Last Christmas

Posted in Episode by - February 22, 2016
Last Christmas

Aired 25 December 2014

It’s a bold move to fill the vast majority of an episode’s running time with a dream, but that’s exactly the risk that Steven Moffat takes with ‘Last Christmas,’ and it pays off wonderfully. Unlike the previous yuletide offering ‘The Time of the Doctor’ that had to provide a memorable send-off for Matt Smith’s Eleventh Doctor while dealing with a heavy burden of continuity issues, ‘Last Christmas’ is less restricted and able to focus solely on what happens with the Doctor and Clara going forward, and it’s all the better for it.

For any episode- but especially for a Christmas episode- ‘Last Christmas’ has some properly dark and scary moments, although comedy is never far from the surface either. Doctor Who has flirted with the horror genre throughout the preceding series, but the menace and atmosphere is truly ratcheted up here. The Dream Crabs end up indirectly borrowing some aspects from Moffat’s previous creations as the characters are told not to look at them and not to think about them, but ultimately the close-up of a salivating creature and a direct Aliens reference leave no hesitation as to what type of base-under-siege story this is going to be from the outset. Returning director Paul Wilmshurt is unmistakably comfortable and, assisted by a befitting score, keeps the apprehensive energy and atmosphere present throughout even as various different settings are explored.

All of the guest stars- Maureen Beattie, Natalie Gumede, Faye Marsay, Nathan McMullen, Dan Starkey, and Michael Troughton- all offer inspired performances, managing to offer a little bit of levity and sadness while genuinely selling the infiltrative threat. The unabashed star of ‘Last Christmas,’ though, is Santa Claus himself, played mischievously by the aptly named Nick Frost. Just the prospect of involving Santa- especially in a horror setting- is one fraught with potential pitfalls as the iconic character and/or the situation could easily be undermined if the characterization is off in just the slightest direction. Fortunately, Frost offers a very measured and nuanced performance full of both gravity and warmth, and he fittingly becomes crucial to the resolution of the plot. Though his sleigh may not boast the most believable of CGI, Frost offers his all and is clearly having fun with the Christmas aspect as well as playing off of the usual greatness of Peter Capaldi’s Doctor, who may just be a little less cold himself.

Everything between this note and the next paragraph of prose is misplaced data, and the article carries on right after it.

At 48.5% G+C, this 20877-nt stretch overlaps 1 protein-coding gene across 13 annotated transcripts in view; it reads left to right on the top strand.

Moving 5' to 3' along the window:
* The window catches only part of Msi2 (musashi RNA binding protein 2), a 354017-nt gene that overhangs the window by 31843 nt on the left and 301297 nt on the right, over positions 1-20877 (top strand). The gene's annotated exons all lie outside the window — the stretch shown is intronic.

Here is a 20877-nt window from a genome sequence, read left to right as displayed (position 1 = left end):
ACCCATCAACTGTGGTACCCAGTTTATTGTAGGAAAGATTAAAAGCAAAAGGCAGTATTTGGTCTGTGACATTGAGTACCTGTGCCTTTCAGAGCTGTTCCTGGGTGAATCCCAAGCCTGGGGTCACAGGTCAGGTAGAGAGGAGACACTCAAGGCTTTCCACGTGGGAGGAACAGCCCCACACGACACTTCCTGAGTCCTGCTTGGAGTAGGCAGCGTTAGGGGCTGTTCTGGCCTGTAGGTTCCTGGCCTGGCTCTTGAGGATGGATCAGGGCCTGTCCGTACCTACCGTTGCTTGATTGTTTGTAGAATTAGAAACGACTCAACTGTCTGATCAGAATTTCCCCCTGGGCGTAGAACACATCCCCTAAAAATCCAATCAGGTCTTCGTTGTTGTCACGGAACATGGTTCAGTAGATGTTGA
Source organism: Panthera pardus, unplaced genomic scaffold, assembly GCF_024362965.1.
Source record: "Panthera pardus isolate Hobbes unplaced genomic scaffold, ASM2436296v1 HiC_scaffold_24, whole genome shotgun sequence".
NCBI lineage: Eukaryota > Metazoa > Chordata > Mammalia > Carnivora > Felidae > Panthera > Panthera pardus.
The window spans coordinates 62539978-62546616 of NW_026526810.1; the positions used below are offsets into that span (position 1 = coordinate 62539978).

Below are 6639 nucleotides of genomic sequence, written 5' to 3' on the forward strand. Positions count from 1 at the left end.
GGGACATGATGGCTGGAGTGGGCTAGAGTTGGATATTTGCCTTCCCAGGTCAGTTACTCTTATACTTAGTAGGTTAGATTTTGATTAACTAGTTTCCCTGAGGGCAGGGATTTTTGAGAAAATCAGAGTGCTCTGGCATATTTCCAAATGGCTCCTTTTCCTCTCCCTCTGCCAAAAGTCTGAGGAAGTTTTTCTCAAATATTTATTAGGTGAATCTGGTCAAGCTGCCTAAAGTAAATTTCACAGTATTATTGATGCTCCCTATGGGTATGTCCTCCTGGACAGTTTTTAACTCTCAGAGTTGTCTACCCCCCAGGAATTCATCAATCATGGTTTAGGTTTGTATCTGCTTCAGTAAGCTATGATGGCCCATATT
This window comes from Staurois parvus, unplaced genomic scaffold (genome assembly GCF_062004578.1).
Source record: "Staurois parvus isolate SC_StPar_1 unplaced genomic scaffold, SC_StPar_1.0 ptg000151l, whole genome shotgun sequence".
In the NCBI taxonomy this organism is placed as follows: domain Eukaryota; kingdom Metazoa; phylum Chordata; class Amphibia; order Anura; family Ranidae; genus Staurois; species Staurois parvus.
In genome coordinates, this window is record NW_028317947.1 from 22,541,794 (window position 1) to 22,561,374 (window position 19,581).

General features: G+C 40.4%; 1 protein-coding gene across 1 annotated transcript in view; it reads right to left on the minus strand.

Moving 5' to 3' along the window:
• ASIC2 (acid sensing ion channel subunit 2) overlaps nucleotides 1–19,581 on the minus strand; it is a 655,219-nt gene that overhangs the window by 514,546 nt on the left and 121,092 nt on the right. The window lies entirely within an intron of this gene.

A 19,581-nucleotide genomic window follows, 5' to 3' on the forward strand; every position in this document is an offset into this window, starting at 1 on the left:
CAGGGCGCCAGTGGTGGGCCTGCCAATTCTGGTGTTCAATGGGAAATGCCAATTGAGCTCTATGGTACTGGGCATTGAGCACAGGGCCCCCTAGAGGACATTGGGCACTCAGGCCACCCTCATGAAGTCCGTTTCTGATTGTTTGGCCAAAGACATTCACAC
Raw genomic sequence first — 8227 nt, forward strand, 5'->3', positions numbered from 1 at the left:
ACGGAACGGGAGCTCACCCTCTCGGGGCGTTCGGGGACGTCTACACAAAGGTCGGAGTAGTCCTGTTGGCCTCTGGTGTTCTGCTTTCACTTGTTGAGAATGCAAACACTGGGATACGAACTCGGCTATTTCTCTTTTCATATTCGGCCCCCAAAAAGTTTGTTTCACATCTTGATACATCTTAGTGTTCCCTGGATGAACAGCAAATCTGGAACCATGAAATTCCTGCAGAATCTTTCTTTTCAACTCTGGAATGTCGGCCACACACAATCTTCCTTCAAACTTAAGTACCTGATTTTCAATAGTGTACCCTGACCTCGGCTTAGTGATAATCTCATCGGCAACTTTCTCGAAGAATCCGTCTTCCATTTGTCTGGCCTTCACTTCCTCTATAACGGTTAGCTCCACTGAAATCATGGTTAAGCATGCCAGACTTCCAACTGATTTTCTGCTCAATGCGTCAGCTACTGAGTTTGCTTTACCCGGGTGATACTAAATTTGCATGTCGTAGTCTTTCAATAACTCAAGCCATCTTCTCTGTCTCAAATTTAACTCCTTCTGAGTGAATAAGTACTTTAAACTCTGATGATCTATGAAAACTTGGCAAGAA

As fantastic as the polar base scenes are, some of the other scenes do not quite succeed in delivering the emotional weight intended. It’s through no fault of the script or the acting, both of which are great, but there is a dependence on returning to some plot points that seem as though they have run their course and could just have successfully been left alone. ‘Last Christmas’ is all about the Doctor and Clara, and Danny was always one extreme against the Doctor in Clara’s eyes as she tried to fit in somewhere between the two. In a dream sequence or not, Danny’s return is clearly paramount for Clara and it makes sense that he would be the one to help her wake up, but at the same time it somewhat undercuts his very effective and emotional choice in ‘Death in Heaven.’

It’s telling just how far the Doctor goes to save Clara as he firmly takes the lead in this story, but as many of the same arguments about Danny resurface, it seems that the end of Clara’s time in the TARDIS is finally here. That is, until Doctor Who channels Inception and provides one final surprise that brings the duo back together once more, clearly still with some cracks and fissures to fix. Following the impossible girl arc and the relationship with Danny, it will be very interesting to see where Clara’s path takes her next.

And that final tangerine…

This post was written by

Leave a Reply

Your email address will not be published. Required fields are marked *